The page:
Don’t let peer pressure ruin son’s prom night
Q: How can we help our son have a successful prom night? He’s excited about this event, but I’m afraid he may also be a bit naive, both about the cost and the potential pitfalls.
Jim: The success of prom night begins long before the tux is put on. You can get things off to a good start by sitting down with your teen and talking about his thoughts. In situations like this, disappointments and letdowns are usually the result of overblown, unrealistic expectations. So do what you can to help your son put things in perspective.
Here are some other things to consider that will help make the experience a positive one for your teen and his date:
— Discuss a budget. Life goes on after the prom. So do payments for flowers, photos, rentals, etc. Your son may be feeling pressure to make a big splash, and you can help relieve him of that burden by sitting down together and devising a plan that will be both economical and memorable.
— Establish an itinerary. When will the evening begin and end? Where will dinner be? Who will be in the car? Who’s driving? Get him to pin down all of the specifics, and have him communicate the details to his date’s parents also. Feel free to verify the information with a couple of phone calls throughout the evening.
— Have a heart-to-heart talk about sexual self-control. Your teen should commit to respecting both his body and his date’s. (Young ladies in particular should be careful about what they wear. Modesty and good taste should be the rule.)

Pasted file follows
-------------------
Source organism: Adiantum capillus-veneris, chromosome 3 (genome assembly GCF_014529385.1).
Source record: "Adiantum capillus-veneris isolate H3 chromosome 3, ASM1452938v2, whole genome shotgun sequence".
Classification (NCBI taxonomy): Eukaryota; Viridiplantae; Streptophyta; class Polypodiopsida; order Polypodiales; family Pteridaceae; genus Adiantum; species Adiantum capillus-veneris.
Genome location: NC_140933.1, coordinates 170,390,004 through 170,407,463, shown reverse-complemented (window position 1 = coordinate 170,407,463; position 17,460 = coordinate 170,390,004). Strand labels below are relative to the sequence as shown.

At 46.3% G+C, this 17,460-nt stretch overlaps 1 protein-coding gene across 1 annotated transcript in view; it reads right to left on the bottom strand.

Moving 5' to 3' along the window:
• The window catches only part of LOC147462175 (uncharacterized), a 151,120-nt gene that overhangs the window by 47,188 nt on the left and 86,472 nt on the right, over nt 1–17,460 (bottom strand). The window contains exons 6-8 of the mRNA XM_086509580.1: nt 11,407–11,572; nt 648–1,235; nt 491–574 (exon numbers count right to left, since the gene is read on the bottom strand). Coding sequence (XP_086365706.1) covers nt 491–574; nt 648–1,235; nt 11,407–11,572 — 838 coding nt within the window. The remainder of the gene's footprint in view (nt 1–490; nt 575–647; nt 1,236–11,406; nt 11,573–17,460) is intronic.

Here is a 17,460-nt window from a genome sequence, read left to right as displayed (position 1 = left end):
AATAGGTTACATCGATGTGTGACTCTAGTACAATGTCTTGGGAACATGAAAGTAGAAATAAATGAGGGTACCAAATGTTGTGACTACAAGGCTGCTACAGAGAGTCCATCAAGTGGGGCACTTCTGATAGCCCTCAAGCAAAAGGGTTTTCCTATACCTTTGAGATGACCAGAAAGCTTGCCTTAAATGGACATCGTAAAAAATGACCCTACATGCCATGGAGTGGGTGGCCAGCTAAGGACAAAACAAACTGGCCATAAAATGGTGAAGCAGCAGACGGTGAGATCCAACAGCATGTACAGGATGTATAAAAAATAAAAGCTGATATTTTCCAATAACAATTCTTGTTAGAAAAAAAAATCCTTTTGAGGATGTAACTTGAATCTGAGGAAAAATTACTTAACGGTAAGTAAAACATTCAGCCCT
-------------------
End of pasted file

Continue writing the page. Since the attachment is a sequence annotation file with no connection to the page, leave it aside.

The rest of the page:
— Provide support. Let your son know that you’ll be praying for a safe and enjoyable evening. Encourage him to call “Dad’s All-Night Taxi Service” should plans turn sour. Teens need to know that you’ll be there for them without creating a scene.
Q: My husband quit smoking a few years ago. I just found out that he’s smoking again and has been hiding it for over a year. I want to support my husband, but I’m upset over this. What should I do?
Dr. Greg Smalley, Vice President, Family Ministries: My guess is you’re feeling a lot of different emotions. Before doing anything else, I’d encourage you to sort them out. You’re probably frustrated that he’s back at square one with his struggle, and naturally, you’re upset that he’s kept it from you for so long. You have a right to expect honesty in your relationship, and instead there’s been a lack of transparency. While the foundation of trust may not have collapsed, it’s suffered some erosion. Repairing that needs to be your focus.
Sit down with your husband for an honest conversation. Begin by expressing your disappointment for him, not in him, and assure him of your love, respect and confidence that he’ll win this battle. Convincing him of this may alleviate some of the shame, which may be what led him to conceal his relapse.
Once that’s been said, let him tell you his story. Has stress at work or home triggered the urge? What made him feel he couldn’t share his struggles and be honest with you? After you’ve got a clearer picture, move into why his actions hurt you. Don’t make smoking the issue. He’s probably more upset about that than you. Instead let him know it’s a matter of trust, and for that to exist, you need to feel he can confide in you. Ask if there are obstacles to that, and what might be done to remove those. If the obstacles seem too big or you need guidance working through this challenge, please give our counselors a call at 1-800-232-6459. They’re here to help.
Jim Daly is a husband and father, an author, and president of Focus on the Family and host of the Focus on the Family radio program.